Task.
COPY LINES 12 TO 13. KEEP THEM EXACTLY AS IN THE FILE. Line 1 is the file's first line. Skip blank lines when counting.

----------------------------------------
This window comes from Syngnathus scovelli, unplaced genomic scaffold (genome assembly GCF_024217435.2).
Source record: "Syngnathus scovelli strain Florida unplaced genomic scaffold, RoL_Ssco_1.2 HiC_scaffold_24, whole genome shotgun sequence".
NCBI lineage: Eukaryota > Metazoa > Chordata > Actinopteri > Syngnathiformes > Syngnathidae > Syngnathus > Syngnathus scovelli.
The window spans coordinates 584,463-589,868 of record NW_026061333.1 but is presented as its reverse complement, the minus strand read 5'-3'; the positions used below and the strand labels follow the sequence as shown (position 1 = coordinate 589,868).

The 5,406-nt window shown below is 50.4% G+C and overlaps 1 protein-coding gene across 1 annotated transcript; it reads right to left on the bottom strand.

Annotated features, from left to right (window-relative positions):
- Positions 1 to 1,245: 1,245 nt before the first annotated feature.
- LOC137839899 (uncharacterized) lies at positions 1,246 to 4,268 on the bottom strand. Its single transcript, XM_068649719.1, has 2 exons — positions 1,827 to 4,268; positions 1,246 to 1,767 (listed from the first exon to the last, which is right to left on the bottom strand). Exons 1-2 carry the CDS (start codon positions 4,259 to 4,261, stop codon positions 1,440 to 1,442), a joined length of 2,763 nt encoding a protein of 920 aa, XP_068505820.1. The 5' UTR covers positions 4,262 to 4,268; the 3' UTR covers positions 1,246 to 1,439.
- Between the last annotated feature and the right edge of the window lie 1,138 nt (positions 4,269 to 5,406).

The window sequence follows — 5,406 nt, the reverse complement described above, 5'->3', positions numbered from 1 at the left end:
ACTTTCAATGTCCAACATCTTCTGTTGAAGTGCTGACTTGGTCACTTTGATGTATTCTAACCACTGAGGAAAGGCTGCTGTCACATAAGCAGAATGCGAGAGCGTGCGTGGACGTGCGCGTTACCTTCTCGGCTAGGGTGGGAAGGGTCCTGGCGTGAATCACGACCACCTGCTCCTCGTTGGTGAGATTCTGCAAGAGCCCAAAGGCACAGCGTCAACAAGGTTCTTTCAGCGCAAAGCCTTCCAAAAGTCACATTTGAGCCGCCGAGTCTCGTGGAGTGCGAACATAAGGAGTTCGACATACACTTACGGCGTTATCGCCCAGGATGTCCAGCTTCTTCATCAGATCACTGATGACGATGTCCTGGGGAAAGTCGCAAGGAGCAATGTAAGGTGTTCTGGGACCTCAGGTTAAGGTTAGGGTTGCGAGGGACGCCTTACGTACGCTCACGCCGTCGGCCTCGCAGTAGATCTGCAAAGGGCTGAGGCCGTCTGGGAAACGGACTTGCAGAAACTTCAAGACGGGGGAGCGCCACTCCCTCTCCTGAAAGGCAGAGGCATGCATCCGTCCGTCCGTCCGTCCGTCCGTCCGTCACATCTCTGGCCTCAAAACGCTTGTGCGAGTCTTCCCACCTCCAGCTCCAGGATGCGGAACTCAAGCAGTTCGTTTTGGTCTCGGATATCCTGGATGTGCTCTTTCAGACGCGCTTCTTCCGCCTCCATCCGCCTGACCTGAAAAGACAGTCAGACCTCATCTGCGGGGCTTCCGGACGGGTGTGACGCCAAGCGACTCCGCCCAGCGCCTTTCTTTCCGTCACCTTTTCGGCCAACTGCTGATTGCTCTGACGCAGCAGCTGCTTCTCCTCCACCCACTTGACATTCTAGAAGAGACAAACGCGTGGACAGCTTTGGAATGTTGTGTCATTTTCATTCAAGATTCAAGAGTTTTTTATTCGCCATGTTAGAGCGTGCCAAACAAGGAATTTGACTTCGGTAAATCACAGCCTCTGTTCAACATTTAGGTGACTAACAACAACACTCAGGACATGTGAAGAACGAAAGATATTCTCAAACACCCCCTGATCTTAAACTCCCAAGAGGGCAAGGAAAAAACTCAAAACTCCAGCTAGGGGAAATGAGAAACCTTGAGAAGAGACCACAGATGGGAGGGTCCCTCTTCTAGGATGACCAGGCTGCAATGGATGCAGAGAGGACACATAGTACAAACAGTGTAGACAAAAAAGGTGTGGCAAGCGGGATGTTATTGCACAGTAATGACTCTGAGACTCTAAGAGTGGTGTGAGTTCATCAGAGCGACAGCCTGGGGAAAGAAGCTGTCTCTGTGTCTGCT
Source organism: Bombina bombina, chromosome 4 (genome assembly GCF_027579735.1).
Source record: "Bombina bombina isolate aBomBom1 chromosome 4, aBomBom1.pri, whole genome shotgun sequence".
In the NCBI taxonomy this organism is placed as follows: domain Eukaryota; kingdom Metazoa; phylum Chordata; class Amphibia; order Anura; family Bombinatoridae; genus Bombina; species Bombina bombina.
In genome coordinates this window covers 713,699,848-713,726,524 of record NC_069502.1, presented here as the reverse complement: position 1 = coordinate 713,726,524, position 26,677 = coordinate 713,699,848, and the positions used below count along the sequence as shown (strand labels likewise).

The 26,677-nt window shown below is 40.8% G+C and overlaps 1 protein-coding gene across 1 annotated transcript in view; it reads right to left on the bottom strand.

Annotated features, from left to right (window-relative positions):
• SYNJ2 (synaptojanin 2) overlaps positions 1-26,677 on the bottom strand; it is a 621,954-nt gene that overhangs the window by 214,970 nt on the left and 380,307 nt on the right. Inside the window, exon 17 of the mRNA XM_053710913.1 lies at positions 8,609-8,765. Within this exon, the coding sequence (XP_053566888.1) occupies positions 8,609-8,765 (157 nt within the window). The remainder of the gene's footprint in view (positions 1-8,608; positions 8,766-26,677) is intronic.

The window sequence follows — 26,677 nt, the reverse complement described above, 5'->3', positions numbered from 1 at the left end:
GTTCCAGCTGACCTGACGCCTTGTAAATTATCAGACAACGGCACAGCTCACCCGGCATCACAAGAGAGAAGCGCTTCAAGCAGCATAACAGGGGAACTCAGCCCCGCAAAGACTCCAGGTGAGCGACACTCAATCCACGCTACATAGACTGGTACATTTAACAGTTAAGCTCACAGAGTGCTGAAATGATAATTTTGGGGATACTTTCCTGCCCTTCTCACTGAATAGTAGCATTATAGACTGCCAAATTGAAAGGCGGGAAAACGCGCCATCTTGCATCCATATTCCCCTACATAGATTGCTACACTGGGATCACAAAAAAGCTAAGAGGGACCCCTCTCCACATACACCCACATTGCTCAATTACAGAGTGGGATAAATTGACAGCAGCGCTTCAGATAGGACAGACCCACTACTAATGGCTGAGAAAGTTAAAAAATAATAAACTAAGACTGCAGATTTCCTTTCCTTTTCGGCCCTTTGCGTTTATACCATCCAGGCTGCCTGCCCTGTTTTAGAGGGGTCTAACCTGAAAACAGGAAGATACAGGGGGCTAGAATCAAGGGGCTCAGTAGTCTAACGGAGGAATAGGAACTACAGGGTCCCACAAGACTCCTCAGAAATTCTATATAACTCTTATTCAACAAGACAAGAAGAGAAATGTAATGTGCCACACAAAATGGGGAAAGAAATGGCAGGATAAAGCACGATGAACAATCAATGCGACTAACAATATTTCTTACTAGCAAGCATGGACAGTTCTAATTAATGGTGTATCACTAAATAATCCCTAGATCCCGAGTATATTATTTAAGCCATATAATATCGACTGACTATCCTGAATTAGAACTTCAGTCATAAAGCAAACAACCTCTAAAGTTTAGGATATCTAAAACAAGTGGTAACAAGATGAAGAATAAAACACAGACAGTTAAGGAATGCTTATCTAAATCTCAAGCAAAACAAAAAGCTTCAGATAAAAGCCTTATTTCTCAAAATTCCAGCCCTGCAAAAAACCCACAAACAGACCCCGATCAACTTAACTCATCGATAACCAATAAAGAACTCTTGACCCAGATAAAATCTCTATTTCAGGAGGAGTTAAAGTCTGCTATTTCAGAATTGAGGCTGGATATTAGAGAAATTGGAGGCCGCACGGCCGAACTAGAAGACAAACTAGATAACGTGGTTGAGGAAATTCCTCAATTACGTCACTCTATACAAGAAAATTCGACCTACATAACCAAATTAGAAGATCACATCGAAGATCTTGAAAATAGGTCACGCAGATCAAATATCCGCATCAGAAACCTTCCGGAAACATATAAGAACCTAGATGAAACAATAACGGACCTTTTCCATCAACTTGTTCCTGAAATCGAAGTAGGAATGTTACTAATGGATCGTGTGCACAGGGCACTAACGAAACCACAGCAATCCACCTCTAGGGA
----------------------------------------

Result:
Source organism: Bombina bombina, chromosome 4 (genome assembly GCF_027579735.1).
Source record: "Bombina bombina isolate aBomBom1 chromosome 4, aBomBom1.pri, whole genome shotgun sequence".